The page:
Copenhagen study tour inspires new play spaces in Tel Aviv

During 2018, Yoav Ben-Yehuda, the Director of Parks and Gardens for Tel Aviv-Yafo municipality, led the installation of 150 new play facilities for young children across the city – including a new kind of covered sandpit he personally delivered. He was inspired by a study tour to Copenhagen in 2017, which we organised jointly with Gehl and Gehl Institute. The experience shows how city leaders can be inspired by visiting other cities working on similar challenges.

Study tours spread inspiration from city to city

The idea behind the study tour was to take top-level managers from various municipal departments in Tel Aviv-Yafo – not only those directly related to children – to see how Copenhagen, renowned as a world leader in family-friendly living, has approached policy issues and public spaces from a young child’s perspective. It aimed to provide an opportunity for the managers to learn from their peers and think through how their work affects families with young children.

Study tours have become a fixture of Urban95 programming. In 2018, for example, we organised another study tour to Copenhagen for 20 planners and decision-makers from five cities – Pune in India, Renca in Chile, and Recife, São Paulo and Boa Vista in Brazil – also in partnership with New York-based Gehl Institute and Copenhagen-based Gehl Architects. A combination of site visits, workshops and presentations explored issues including play, public space design, transportation planning and inter-agency collaboration.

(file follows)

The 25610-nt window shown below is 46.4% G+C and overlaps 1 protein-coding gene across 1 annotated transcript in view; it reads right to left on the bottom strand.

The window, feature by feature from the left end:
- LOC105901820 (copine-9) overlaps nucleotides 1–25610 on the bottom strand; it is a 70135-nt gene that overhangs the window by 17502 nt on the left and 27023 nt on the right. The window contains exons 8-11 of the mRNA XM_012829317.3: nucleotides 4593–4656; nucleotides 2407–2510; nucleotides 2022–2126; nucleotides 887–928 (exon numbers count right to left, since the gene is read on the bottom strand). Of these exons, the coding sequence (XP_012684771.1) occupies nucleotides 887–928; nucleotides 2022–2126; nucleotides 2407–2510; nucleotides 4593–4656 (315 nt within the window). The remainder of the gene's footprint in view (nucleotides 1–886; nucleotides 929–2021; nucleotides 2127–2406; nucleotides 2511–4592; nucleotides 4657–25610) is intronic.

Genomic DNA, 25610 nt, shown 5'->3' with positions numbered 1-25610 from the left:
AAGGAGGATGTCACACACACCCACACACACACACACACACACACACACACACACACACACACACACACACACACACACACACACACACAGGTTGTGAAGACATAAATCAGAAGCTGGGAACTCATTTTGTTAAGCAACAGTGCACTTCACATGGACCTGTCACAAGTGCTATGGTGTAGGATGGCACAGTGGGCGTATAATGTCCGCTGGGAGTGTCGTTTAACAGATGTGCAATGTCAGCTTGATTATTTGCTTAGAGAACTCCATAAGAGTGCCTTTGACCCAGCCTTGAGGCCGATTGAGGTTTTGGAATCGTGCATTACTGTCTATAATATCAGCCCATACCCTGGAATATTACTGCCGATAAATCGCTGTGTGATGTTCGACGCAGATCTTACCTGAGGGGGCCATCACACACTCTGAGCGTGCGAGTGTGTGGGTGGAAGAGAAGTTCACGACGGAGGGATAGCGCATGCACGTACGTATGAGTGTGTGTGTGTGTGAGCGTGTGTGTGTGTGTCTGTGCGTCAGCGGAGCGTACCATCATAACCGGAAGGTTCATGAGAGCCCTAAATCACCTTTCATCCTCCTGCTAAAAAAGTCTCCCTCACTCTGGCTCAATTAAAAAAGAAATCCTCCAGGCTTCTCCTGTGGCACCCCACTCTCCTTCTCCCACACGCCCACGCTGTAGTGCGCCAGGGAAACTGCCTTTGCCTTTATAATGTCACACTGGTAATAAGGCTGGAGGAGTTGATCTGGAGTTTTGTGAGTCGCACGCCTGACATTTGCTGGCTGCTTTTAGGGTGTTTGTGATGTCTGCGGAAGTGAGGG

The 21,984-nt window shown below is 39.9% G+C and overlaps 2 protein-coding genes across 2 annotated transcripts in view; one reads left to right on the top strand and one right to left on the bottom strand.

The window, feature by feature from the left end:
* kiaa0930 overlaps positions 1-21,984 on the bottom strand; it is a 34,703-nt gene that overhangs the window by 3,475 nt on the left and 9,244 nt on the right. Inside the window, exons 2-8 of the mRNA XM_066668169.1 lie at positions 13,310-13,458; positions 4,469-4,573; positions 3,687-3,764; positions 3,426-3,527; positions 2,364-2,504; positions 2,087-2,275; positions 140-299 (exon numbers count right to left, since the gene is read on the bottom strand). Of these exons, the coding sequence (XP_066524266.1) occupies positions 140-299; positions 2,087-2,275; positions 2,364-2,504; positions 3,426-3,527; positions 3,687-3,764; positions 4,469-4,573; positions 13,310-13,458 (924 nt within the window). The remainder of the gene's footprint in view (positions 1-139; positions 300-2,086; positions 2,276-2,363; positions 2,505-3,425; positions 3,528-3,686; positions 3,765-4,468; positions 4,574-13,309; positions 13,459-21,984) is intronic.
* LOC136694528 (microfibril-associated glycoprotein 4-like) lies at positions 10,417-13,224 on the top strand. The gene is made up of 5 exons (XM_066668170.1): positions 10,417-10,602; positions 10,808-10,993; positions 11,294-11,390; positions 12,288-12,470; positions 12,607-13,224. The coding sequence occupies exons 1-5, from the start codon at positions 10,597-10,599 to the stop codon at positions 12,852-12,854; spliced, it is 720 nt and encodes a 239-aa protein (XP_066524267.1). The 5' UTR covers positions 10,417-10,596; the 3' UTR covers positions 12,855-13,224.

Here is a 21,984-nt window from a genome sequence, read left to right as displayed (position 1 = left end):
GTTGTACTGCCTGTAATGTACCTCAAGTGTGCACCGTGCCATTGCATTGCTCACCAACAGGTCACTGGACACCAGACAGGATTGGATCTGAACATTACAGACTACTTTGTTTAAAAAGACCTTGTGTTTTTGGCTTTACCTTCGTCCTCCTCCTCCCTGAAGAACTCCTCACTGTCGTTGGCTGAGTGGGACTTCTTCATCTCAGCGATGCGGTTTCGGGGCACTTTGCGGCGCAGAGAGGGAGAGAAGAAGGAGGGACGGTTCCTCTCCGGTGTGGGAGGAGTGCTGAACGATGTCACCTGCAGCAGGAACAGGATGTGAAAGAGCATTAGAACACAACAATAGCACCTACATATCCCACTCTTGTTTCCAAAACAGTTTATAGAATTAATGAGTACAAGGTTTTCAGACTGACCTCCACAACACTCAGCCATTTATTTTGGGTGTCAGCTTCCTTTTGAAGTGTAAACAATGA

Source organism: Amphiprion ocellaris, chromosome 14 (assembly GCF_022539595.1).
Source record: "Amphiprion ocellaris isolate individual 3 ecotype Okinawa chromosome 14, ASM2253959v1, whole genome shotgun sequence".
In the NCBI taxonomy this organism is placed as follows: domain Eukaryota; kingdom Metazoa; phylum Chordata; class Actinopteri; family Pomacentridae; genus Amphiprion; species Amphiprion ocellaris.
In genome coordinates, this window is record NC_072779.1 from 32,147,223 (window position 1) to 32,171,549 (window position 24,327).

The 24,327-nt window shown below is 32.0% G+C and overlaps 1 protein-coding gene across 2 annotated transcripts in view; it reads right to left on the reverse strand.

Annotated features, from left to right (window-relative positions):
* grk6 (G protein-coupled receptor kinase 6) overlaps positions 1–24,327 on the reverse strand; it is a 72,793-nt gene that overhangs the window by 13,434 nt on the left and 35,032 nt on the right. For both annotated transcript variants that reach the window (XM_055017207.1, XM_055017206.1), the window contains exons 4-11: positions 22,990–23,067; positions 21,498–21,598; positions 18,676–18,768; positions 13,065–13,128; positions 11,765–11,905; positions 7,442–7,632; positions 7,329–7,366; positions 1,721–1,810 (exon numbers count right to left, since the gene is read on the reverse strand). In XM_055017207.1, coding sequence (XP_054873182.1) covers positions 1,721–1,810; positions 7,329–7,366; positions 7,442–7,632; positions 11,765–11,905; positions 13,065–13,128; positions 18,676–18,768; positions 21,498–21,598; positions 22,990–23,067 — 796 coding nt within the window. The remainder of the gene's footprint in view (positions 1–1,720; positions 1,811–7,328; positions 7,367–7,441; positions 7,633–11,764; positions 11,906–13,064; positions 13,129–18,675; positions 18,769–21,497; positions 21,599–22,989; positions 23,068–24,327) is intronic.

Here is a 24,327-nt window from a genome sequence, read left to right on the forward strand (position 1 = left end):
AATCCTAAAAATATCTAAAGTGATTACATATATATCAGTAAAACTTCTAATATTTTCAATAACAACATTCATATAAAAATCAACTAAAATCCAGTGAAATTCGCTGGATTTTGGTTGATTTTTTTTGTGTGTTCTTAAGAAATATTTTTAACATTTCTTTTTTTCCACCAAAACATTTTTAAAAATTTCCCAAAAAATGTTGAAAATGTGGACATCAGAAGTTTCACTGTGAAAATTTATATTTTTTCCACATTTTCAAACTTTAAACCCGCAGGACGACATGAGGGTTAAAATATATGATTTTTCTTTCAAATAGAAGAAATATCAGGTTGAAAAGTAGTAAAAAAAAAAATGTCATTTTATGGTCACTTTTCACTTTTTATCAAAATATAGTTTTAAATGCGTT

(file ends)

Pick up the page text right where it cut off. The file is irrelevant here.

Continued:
From inspiration to visible impacts

Each team in the 2018 Copenhagen study tour returned to their respective cities with plans for a project to pursue, and we hope for impacts comparable to Tel Aviv-Yafo. Yoav Ben-Yehuda says:

’Tel Aviv has hundreds of play spaces for all ages, but we had never given much thought to the youngest children – how they see the world, how the urban environment is experienced from the point of view of their age and height. It brings us great joy and satisfaction to see how the children use these new play spaces every day in the city.’